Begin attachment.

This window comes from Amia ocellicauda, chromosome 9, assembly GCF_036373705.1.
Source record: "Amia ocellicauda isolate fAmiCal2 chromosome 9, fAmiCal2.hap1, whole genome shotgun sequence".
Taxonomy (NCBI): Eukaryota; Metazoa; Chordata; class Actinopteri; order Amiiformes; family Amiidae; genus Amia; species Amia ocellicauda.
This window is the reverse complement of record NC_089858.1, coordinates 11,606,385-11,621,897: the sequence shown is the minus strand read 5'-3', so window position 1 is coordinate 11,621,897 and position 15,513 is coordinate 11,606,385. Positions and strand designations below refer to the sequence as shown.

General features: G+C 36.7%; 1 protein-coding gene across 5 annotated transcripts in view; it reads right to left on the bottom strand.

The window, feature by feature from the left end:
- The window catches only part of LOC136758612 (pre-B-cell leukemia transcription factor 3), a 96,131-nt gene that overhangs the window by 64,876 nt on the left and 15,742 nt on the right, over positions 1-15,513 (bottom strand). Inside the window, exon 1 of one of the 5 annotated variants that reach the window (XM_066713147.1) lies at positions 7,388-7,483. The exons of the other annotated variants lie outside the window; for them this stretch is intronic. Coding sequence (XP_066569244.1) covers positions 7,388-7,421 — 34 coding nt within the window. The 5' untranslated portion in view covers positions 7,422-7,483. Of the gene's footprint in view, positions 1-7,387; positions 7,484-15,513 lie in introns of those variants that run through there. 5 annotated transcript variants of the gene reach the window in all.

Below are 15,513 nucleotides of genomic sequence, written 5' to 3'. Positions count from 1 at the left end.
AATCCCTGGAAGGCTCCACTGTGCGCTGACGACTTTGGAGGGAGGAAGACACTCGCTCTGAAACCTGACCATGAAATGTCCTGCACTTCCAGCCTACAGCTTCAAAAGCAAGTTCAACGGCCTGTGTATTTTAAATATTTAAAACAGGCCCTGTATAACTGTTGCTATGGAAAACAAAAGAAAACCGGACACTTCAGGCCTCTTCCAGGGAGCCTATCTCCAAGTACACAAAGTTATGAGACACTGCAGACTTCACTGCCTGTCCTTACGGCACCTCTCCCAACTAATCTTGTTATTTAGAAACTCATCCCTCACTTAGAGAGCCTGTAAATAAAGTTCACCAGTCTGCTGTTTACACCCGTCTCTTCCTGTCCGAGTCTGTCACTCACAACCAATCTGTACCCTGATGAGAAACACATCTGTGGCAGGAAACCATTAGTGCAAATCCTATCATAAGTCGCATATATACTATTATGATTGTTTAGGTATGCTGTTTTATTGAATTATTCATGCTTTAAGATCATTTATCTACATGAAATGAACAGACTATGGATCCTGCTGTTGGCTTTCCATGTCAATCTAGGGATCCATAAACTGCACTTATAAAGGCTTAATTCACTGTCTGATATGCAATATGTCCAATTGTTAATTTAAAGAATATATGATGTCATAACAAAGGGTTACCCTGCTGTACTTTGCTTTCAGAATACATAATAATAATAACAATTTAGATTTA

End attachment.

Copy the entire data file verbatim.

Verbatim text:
This window comes from Amia ocellicauda, chromosome 9, assembly GCF_036373705.1.
Source record: "Amia ocellicauda isolate fAmiCal2 chromosome 9, fAmiCal2.hap1, whole genome shotgun sequence".
Taxonomy (NCBI): Eukaryota; Metazoa; Chordata; class Actinopteri; order Amiiformes; family Amiidae; genus Amia; species Amia ocellicauda.
This window is the reverse complement of record NC_089858.1, coordinates 11,606,385-11,621,897: the sequence shown is the minus strand read 5'-3', so window position 1 is coordinate 11,621,897 and position 15,513 is coordinate 11,606,385. Positions and strand designations below refer to the sequence as shown.

General features: G+C 36.7%; 1 protein-coding gene across 5 annotated transcripts in view; it reads right to left on the bottom strand.

The window, feature by feature from the left end:
- The window catches only part of LOC136758612 (pre-B-cell leukemia transcription factor 3), a 96,131-nt gene that overhangs the window by 64,876 nt on the left and 15,742 nt on the right, over positions 1-15,513 (bottom strand). Inside the window, exon 1 of one of the 5 annotated variants that reach the window (XM_066713147.1) lies at positions 7,388-7,483. The exons of the other annotated variants lie outside the window; for them this stretch is intronic. Coding sequence (XP_066569244.1) covers positions 7,388-7,421 — 34 coding nt within the window. The 5' untranslated portion in view covers positions 7,422-7,483. Of the gene's footprint in view, positions 1-7,387; positions 7,484-15,513 lie in introns of those variants that run through there. 5 annotated transcript variants of the gene reach the window in all.

Below are 15,513 nucleotides of genomic sequence, written 5' to 3'. Positions count from 1 at the left end.
AATCCCTGGAAGGCTCCACTGTGCGCTGACGACTTTGGAGGGAGGAAGACACTCGCTCTGAAACCTGACCATGAAATGTCCTGCACTTCCAGCCTACAGCTTCAAAAGCAAGTTCAACGGCCTGTGTATTTTAAATATTTAAAACAGGCCCTGTATAACTGTTGCTATGGAAAACAAAAGAAAACCGGACACTTCAGGCCTCTTCCAGGGAGCCTATCTCCAAGTACACAAAGTTATGAGACACTGCAGACTTCACTGCCTGTCCTTACGGCACCTCTCCCAACTAATCTTGTTATTTAGAAACTCATCCCTCACTTAGAGAGCCTGTAAATAAAGTTCACCAGTCTGCTGTTTACACCCGTCTCTTCCTGTCCGAGTCTGTCACTCACAACCAATCTGTACCCTGATGAGAAACACATCTGTGGCAGGAAACCATTAGTGCAAATCCTATCATAAGTCGCATATATACTATTATGATTGTTTAGGTATGCTGTTTTATTGAATTATTCATGCTTTAAGATCATTTATCTACATGAAATGAACAGACTATGGATCCTGCTGTTGGCTTTCCATGTCAATCTAGGGATCCATAAACTGCACTTATAAAGGCTTAATTCACTGTCTGATATGCAATATGTCCAATTGTTAATTTAAAGAATATATGATGTCATAACAAAGGGTTACCCTGCTGTACTTTGCTTTCAGAATACATAATAATAATAACAATTTAGATTTA